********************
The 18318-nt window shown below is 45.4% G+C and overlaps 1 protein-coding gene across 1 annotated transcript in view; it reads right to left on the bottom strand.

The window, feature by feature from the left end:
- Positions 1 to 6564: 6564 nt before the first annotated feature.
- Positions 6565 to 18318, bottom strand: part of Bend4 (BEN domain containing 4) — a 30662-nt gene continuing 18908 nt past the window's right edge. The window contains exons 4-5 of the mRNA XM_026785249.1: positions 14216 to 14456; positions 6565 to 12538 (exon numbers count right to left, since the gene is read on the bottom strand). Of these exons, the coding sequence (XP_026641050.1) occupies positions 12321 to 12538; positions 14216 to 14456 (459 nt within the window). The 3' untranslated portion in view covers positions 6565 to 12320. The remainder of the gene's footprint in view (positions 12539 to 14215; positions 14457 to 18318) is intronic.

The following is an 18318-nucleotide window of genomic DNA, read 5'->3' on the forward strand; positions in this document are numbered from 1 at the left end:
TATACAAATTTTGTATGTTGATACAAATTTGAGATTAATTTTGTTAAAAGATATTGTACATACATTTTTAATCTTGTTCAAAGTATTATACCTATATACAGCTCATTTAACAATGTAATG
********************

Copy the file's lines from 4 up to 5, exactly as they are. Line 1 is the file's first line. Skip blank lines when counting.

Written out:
- Positions 6565 to 18318, bottom strand: part of Bend4 (BEN domain containing 4) — a 30662-nt gene continuing 18908 nt past the window's right edge. The window contains exons 4-5 of the mRNA XM_026785249.1: positions 14216 to 14456; positions 6565 to 12538 (exon numbers count right to left, since the gene is read on the bottom strand). Of these exons, the coding sequence (XP_026641050.1) occupies positions 12321 to 12538; positions 14216 to 14456 (459 nt within the window). The 3' untranslated portion in view covers positions 6565 to 12320. The remainder of the gene's footprint in view (positions 12539 to 14215; positions 14457 to 18318) is intronic.

The following is an 18318-nucleotide window of genomic DNA, read 5'->3' on the forward strand; positions in this document are numbered from 1 at the left end: